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Spirits

Japanese whisky wins coveted ‘best in the world’ title over Scotlandish brands

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Yamazaki Single Malt Sherry Cask 2013 beat out all other whiskies, including those from Scotland. (Yamazaki)

A Japanese malt whisky has been ranked as the best in the world, beating out Scottish brands, which didn't make it into the top five.

Yamazaki Single Malt Sherry Cask 2013 was bestowed the honor by the prestigious Jim Murray’s World Whisky Bible, an annual whisky guide compiled by writer Jim Murray, who gave it a 97.5 points out of 100.

The Daily Mail, which received an advance copy of the book, reports that Murray calls the Single Malt from Japan a “work of near incredible genius” and his ranking should serve as a “wake up call” to the Scotch industry.

“Where were the blends which offered bewildering layers of depth? Where were the malts which took you on hair-standing journeys through dank and dingy warehouses?” Murray laments about the Scottish whisky industry.

Yamazaki, Japan's first whisky distillery, was built in 1923 after World War I.  It was headed by Masataka Taketsuru, known for introducing Japan to the Scottish whisky process, when he'd gone there to study.

Since then, it's grown to be a favorite among whisky aficionados. 

Duane Sylvestre, head bartender at Washington, D.C.'s Bourbon Steak restaurant, credits Japanese ingenuity for the spike in delicious new whiskies.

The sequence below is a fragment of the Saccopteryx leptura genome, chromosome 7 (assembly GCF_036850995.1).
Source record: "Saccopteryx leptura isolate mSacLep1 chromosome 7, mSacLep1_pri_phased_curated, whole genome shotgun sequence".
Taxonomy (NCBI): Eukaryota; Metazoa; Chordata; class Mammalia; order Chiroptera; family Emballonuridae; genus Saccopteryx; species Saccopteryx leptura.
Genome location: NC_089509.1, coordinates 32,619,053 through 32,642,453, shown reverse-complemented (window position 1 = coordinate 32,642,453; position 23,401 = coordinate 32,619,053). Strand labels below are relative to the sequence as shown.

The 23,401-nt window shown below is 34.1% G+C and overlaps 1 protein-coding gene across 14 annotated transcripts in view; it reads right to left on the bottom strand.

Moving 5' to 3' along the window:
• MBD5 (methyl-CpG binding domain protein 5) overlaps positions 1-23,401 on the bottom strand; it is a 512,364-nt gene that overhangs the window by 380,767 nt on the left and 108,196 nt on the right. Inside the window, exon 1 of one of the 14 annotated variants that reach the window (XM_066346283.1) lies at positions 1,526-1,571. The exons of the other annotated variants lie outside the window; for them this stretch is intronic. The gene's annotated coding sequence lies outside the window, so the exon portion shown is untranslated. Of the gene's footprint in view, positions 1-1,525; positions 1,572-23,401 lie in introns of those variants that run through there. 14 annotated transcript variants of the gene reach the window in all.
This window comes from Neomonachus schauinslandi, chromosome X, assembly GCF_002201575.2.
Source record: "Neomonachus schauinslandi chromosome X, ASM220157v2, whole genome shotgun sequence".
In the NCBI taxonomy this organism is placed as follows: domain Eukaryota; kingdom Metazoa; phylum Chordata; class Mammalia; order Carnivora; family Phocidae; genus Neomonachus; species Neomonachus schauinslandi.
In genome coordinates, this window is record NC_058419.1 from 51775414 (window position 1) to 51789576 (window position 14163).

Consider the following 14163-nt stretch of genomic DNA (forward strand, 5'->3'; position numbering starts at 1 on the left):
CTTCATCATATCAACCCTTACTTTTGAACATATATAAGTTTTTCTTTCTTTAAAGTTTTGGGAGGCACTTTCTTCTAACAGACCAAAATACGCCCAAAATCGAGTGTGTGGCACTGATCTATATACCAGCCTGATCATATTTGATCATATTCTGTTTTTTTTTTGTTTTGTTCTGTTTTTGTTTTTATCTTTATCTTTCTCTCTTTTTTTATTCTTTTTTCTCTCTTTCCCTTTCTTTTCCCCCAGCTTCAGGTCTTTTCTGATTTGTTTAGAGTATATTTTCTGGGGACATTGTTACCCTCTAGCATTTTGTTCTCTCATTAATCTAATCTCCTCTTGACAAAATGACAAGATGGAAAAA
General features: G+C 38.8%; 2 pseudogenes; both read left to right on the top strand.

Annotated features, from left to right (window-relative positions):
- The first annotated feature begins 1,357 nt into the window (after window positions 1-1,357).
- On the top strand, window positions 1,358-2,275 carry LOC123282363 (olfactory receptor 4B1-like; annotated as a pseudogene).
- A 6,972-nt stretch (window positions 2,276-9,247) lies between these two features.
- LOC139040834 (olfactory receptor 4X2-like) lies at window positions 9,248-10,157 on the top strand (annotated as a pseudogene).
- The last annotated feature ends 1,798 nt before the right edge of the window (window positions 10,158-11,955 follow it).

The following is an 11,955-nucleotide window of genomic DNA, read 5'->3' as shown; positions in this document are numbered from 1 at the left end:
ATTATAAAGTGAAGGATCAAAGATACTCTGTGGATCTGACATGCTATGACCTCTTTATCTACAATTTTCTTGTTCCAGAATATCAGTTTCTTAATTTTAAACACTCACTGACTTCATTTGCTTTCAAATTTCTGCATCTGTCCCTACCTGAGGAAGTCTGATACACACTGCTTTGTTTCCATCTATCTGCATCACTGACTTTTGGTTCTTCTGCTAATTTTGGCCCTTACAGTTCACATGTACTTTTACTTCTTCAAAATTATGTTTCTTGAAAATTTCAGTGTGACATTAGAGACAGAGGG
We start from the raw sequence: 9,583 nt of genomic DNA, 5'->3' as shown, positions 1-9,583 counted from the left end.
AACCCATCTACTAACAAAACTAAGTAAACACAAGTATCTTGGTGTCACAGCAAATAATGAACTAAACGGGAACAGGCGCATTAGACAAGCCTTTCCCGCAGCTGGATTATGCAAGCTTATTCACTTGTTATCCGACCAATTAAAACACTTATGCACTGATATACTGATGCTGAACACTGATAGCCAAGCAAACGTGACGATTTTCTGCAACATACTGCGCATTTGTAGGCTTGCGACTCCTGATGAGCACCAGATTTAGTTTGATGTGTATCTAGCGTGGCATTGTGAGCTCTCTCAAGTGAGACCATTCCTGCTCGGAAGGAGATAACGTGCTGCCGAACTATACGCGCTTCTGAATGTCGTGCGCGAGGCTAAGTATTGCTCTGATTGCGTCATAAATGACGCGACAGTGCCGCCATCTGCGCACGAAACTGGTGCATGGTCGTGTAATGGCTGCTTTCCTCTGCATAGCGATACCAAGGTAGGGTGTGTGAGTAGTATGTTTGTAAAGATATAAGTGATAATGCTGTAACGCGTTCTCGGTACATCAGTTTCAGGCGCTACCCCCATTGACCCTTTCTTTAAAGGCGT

"They're coming out with great tasting whiskies at younger ages. Whisky is being crafted on flavor profile, not just age and its just a really great product," Sylvestre told FoxNews.com

"They’ve defined what a Japanese whisky is and it's not regulated by traditional Scottish rules."

Those Scottish rules include aging the spirit in oak barrels for at least three years.

Though Murray brandished Scottish distilleries for "taking their eye of the ball," Sylvestre says that the scotch industry has room for many interpretations of the prized spirit.

"I think you'll see some of the more progressive Scottish distilleries experimenting with new flavors and techniques... not following what the Japanese are doing but trying to do their own."

"Age is becoming less of a factor and its more about if it just tastes good," he continued. 

Murray, who personally sampled nearly 1,000 whiskies out the the 4,500 judged, believes Japanese whisky makers are inching closer to achieving a perfect blend of the beloved spirit. 

The top prize for best European whisky went to Chapter 14 Not Peated, an English company.

Only 18,000 bottles of Yamazaki Single Malt Sherry Cask 2013 were released, and each bottle currently goes for around $160. The 2015 edition of Jim Murray’s Whisky Bible will be available next week.